Swimmer’s Ear – Otitis Externa

Otitis Externa or ‘swimmer’s’ ear is a common problem in tropical hot periods when there is a lot of swimming. This is a condition where the outer ear canal becomes inflamed which results in pain and swelling. The inflammation is due to infection of the canal by a bacteria.  This bacteria is quite difficult to treat and often is called pseudomonas.

Why does this occur ?

swimmersearThe ear canal is normally ‘acidic’. This acid nature acts to prevent the normal presence of bacteria from causing infection. When someone spends a considerable amount of time in the water – any water – then this acidity is reduced and the bacteria proliferate.

What are the Symptoms ?

Usually the first sign is a slight discomfort. This may be present for 24 – 48 hours until over a short period of time pain will increase until it is unbearable. Usually the sufferer will not tolerate the ear being pulled or moved and unlike a middle ear infection where the pain tends to subside after a while – the pain of otitis externa tends to persist. Sometimes there can be a fever and discharge from the affected ear. Discharge will block the ear canal and result in mild deafness. ‘Equalising’ middle ear  pressure can also be uncomfortable as the ear drum can also be inflamed.

What is the treatment ?

To treat the infection antibiotic drops are prescribed sometimes in conjunction with a small steroid. This has been shown to reduce the pain. If there is a fever then oral antibiotics are used. Often a ‘wick’ is inserted into the ear by a doctor and the ear canal is sometimes gently cleansed to remove debris. Note that healing is a slow process and painkillers are advisable. Adults should take anti – inflammatories and sometimes codeine is needed. Children should use either panadol or nurofen and may also need a stronger medicine such as painstop. (Only for those older than 2 years.)  Stop all swimming. If a person has had a bout of otitis externa he or she will be prone to suffering from this condition again for at least 3 – 4 months.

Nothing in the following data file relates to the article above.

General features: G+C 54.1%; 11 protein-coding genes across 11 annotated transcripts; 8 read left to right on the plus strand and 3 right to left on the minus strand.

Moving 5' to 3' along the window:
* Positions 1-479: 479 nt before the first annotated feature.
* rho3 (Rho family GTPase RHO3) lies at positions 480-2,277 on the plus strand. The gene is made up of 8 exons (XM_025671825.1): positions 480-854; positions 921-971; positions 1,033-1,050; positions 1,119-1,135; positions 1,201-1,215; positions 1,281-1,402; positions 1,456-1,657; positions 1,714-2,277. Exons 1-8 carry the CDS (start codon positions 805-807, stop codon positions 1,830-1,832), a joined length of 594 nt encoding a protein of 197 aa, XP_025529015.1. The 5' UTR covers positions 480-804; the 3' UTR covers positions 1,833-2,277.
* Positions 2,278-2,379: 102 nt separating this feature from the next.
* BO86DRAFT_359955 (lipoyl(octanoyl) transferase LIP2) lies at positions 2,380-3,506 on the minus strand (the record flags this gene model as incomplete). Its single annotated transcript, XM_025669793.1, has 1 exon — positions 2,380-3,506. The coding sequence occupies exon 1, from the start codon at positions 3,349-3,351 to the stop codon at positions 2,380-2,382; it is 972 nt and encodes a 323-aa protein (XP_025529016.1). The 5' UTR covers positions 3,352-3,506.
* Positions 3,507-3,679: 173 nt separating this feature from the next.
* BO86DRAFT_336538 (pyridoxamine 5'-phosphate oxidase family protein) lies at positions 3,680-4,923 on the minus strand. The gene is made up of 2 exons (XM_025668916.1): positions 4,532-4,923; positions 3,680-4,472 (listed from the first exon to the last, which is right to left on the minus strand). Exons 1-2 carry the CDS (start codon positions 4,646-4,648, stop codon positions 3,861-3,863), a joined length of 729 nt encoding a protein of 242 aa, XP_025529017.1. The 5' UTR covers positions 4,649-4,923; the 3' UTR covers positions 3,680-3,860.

What about swimming ?

Swimming should be banned for at least 3 days and preferably longer depending on the severity. The more severe infections would be advisable not swim for at least 10 days.

How can attacks be prevented ?

Firstly make sure you swim in either seawater or properly chorinated pools. Secondly have regular breaks from swimming – especially children who should allow the ear canal to dry out. The best way of drying the canal is with eardrops that contain vinegar, methylated spirits and alcohol. These will not only dry the canal but also will acidify it preventing the growth of harmful bacteria.

Is it serious ?

Sometimes this is a very serious condition. Particularly in diabetics and in any person who’s immune system is poor – such as those who have received chemotherapy for cancer. In these people the infection can be overwhelming and hospitalisation is needed.

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